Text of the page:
Hormones (First Messengers) and Their Partners Inside Cells Help
Introduction to Hormones (First Messengers) and Their Partners Inside Cells
We have now traced the operation of several examples of the neuroendocrine system. Within such nerve–gland connections, it is often difficult to tell which part of the connection (the nerve or the gland) comes first in communicating and controlling various aspects of homeostasis. In certain instances, however, the endocrine system, alone, provides the message for initiating specific body responses to stimuli ( STIM -you- lie ) or “goads.”
Insulin Secretion And Blood Glucose Concentration
An important example of such hormone-directed responses is the stimulation of the beta cells of the pancreas by a rise in blood glucose concentration. As Figure 15.5 shows, eating a sugar-rich meal soon results in a rise in blood glucose concentration above the set-point level, and towards the upper limit of its normal range. There is only one major gland (the beta cells of the pancreas) that is strongly excited by this particular stimulus.
The beta cells respond by increasing their rate of secretion of insulin molecules into the bloodstream. Insulin hormone molecules are, then, the “First Messengers” within the bloodstream. By this we mean that the presence of so many insulin molecules in the blood sends a powerful “First Message” to the rest of the body. In words, this chemical message might read: “Hey! Listen up, target cells! The blood glucose concentration has risen near the upper limit of its normal range! Let’s do something about it!”
This “First Message” has an effect upon many cells in the body. But the chemical signal is especially strong for the main insulin target cells: adipocytes ( AH -dih-poh-sights) or “fat” (adipo-) “cells,” hepatocytes (heh- PAT -oh-sights) or “liver” (hepat) “cells,” and skeletal muscle fibers. When an insulin molecule binds (attaches) to the plasma membrane of one of these target cells, it has essentially delivered the “First Message .”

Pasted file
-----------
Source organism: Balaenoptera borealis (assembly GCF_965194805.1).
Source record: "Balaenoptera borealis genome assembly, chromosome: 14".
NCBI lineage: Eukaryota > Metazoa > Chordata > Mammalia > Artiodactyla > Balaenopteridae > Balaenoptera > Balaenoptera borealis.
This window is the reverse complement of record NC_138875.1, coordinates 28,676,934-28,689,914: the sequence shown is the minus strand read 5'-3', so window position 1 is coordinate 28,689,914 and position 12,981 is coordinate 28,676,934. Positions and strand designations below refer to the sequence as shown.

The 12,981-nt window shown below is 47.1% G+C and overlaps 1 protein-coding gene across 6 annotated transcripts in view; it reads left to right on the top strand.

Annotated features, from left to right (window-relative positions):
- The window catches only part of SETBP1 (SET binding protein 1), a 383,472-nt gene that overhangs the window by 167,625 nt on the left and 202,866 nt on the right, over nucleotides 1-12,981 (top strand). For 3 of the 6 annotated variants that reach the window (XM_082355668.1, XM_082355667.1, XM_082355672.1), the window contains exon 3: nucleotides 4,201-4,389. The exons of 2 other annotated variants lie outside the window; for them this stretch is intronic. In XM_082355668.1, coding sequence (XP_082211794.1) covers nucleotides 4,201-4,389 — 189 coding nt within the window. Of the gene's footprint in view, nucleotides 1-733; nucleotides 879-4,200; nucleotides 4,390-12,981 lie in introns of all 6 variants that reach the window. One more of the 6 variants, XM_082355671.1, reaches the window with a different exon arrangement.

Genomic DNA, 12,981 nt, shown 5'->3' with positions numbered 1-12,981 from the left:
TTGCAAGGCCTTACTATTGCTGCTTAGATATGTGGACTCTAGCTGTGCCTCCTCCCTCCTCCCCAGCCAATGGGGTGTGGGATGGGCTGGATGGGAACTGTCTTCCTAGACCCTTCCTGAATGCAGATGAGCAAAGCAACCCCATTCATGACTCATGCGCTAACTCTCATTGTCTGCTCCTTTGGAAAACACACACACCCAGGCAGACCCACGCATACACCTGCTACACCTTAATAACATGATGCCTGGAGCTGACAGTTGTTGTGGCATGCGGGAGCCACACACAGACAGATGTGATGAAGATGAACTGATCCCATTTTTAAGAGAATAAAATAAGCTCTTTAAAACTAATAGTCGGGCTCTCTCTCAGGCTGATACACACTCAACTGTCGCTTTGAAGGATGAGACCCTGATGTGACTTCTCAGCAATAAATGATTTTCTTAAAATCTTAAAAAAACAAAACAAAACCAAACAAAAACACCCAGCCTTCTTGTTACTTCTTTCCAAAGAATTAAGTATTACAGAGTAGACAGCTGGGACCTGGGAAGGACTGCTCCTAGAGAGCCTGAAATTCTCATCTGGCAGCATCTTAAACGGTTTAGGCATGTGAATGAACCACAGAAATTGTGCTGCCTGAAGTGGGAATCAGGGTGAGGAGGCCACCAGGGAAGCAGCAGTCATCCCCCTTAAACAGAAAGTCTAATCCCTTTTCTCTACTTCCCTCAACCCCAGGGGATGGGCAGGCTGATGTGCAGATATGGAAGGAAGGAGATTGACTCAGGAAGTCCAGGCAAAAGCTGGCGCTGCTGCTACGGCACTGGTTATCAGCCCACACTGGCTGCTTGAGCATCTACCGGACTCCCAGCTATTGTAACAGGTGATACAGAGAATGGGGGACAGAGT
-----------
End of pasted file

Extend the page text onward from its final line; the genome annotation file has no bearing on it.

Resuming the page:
But the insulin molecule, like most hormone molecules, is far too large to actually enter the target cells. Instead, it operates by activating a “Second Messenger” – one that lies within the target cell. The “Second Messenger” is an intracellular helper molecule. The “Second Messenger” is thus the chemical that actually causes a change in target cell metabolism. In an insulin target cell, for example, “Second Messengers” activated by the binding of insulin to the cell surface help carry out two important changes in cell metabolism:
1. These molecules speed up the glucose carrier proteins that act to aid or “facilitate” the diffusion of glucose out of the bloodstream, and into the target cells.
2. Intracellular “Second Messenger” molecules activate a key enzyme required for glycolysis – the utilization of glucose for making ATP energy.
As a result of these two intracellular processes directed by “Second Messengers,” glucose leaves the bloodstream in large quantities, enters the insulin target cells, and gets broken down for free energy. Finally, the blood glucose concentration falls back toward its set-point level.
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